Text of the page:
Design of multilayer electrolyte for next generation lithium batteries

Nina Mahootcheian Asl, Purdue University


Mahootcheian Asl, Nina. M.S.M.E., Purdue University, May 2013. Design of Multilayer Electrolyte for Next Generation Lithium Batteries. Major Professor: Youngsik Kim. Rechargeable lithium ion batteries are widely used in portable consumer electronics such as cellphones, laptops, etc. These batteries are capable to provide high energy density with no memory effect and they have small self-discharge when they are not in use, which increases their potential for future electric vehicles. Investigators are attempting to improve the performance of these cells by focusing on the energy density, cost, safety, and durability. The energy density improves with high operation voltage and high capacity. Before any further development of high voltage materials, safe electrolytes with high ionic conductivity, wide electrochemical window, and high stability with both electrodes need to be developed. In this thesis a new strategy was investigated to develop electrolytes that can contribute to the further development of battery technology. The first study is focused on preparing a hybrid electrolyte, the combination of inorganic solid and organic liquid, for lithium based rechargeable batteries to illustrate the effect of electrode/electrolyte interfacing on electrochemical performance. This system behaves as a self-safety device at higher temperatures and provides better performance in comparison with the solid electrolyte cell, and it is also competitive with the pure liquid electrolyte cell. Then a multilayer electrolyte cell (MEC) was designed and developed as a new tool for investigating electrode/electrolyte interfacial reactions in a battery system. The MEC consists of two liquid electrolytes (L.E.) separated by a solid electrolyte (S.E.) which prevents electrolyte crossover while selectively transporting Li + ions. The MEC successfully reproduced the performance of LiFePO4 comparable with that obtained from coin cells. In addition, the origin of capacity fading in LiNi0.5Mn1.5O4full-cell (with graphite negative electrode) was studied using the MEC. The performance of LiNi0.5Mn1.5O4 MEC full-cell was superior to that of coin full-cell by eliminating the Mn dissolution problem on graphite negative electrode as evidenced by transmission electron microscopy (TEM) analysis. The MEC can be a strong tool for identifying the electrochemical performances of future high voltage positive electrode materials and their electrode/electrolyte interfacial reactions. Finally, by employing the multilayer electrolyte concept, a new application will be introduced to recycle the lithium. This study demonstrates the feasibility of using water and the contents of waste Li-ion batteries for the electrodes in a Li-liquid battery system. Li metal was collected electrochemically from a waste Li-ion battery containing Li-ion source materials from the battery's anode, cathode, and electrolyte, thereby recycling the Li contained in the waste battery at the room temperature.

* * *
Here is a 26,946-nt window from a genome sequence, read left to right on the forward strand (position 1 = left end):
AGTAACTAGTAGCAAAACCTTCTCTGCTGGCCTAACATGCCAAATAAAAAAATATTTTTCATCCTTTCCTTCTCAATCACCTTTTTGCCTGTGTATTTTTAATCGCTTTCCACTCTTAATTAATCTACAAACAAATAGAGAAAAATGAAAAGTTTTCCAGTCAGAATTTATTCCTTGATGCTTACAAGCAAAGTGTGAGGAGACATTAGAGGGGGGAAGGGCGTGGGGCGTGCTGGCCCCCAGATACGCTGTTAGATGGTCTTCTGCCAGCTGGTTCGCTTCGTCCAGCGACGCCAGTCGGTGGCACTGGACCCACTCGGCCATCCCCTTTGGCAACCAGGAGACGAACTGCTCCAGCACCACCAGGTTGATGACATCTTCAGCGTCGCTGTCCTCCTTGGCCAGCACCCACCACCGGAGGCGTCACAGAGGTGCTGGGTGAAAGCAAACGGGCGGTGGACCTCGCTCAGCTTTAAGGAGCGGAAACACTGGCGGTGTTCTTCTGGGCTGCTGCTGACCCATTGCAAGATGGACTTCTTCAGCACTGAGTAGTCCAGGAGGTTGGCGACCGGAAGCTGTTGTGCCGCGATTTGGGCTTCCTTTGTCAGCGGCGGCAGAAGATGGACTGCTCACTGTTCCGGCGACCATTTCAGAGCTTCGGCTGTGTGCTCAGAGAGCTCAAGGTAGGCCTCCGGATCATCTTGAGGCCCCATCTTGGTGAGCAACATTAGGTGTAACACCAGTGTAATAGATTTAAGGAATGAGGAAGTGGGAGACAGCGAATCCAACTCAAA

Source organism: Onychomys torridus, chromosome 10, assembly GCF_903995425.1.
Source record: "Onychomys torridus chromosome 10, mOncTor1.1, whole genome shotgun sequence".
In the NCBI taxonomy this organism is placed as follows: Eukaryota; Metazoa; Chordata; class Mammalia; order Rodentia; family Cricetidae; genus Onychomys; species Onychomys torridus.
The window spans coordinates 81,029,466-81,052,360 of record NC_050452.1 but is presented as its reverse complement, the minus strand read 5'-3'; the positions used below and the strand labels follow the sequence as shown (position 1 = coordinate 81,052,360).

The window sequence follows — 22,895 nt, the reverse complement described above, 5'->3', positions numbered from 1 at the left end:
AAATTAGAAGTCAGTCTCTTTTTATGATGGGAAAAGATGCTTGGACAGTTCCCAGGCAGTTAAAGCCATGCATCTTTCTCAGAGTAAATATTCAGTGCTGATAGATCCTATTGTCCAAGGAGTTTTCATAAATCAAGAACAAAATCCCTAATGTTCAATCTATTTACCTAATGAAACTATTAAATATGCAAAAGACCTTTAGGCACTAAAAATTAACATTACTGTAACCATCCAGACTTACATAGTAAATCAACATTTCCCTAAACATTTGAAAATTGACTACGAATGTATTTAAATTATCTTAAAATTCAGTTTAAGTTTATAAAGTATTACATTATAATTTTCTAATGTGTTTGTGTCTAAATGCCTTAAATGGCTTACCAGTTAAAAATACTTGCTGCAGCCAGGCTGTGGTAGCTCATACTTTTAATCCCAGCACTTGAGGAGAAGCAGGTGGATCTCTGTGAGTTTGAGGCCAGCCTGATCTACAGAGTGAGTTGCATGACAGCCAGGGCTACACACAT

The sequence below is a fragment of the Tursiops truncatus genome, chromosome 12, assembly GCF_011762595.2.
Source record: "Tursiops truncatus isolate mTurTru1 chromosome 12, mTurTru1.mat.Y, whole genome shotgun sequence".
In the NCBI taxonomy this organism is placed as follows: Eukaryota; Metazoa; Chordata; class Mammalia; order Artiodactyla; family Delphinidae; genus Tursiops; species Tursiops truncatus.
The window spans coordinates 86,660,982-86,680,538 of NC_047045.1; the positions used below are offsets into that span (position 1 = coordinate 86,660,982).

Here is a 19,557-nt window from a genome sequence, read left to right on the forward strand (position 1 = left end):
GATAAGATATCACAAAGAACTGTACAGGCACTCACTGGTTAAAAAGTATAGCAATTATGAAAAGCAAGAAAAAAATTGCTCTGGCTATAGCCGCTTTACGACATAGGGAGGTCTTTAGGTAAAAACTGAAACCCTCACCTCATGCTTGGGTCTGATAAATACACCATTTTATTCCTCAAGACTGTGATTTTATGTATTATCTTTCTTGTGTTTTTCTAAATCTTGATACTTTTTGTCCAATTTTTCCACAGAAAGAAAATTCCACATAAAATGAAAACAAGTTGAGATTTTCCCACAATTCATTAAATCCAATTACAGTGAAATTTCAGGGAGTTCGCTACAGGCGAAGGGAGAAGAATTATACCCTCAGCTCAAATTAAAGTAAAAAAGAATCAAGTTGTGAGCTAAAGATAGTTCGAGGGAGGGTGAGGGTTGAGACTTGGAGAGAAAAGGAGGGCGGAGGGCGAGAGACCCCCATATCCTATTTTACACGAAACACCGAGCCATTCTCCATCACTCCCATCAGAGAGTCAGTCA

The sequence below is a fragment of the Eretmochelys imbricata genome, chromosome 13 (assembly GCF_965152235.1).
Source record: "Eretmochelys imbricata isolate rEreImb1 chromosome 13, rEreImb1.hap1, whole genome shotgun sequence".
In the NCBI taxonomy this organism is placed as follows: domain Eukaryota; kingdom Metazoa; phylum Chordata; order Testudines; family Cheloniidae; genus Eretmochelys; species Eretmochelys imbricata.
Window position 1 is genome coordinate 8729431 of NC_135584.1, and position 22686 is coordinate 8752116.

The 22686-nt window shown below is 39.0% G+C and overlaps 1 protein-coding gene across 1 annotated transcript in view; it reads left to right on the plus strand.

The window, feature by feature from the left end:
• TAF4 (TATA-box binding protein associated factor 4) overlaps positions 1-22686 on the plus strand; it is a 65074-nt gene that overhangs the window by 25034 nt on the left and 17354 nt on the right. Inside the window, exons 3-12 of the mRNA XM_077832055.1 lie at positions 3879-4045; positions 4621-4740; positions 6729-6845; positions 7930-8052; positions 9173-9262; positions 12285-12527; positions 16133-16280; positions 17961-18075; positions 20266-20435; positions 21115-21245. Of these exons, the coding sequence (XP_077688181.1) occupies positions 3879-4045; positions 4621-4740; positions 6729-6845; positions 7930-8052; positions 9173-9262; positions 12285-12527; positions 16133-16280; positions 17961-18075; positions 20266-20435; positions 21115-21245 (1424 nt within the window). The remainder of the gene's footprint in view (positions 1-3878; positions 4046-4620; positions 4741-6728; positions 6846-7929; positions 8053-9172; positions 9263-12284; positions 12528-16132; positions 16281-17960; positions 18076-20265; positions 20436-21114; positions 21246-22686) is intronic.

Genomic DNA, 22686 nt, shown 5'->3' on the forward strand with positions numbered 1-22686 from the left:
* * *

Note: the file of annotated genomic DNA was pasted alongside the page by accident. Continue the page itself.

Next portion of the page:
Kim, Purdue University.

Subject Area

Alternative Energy|Electrical engineering

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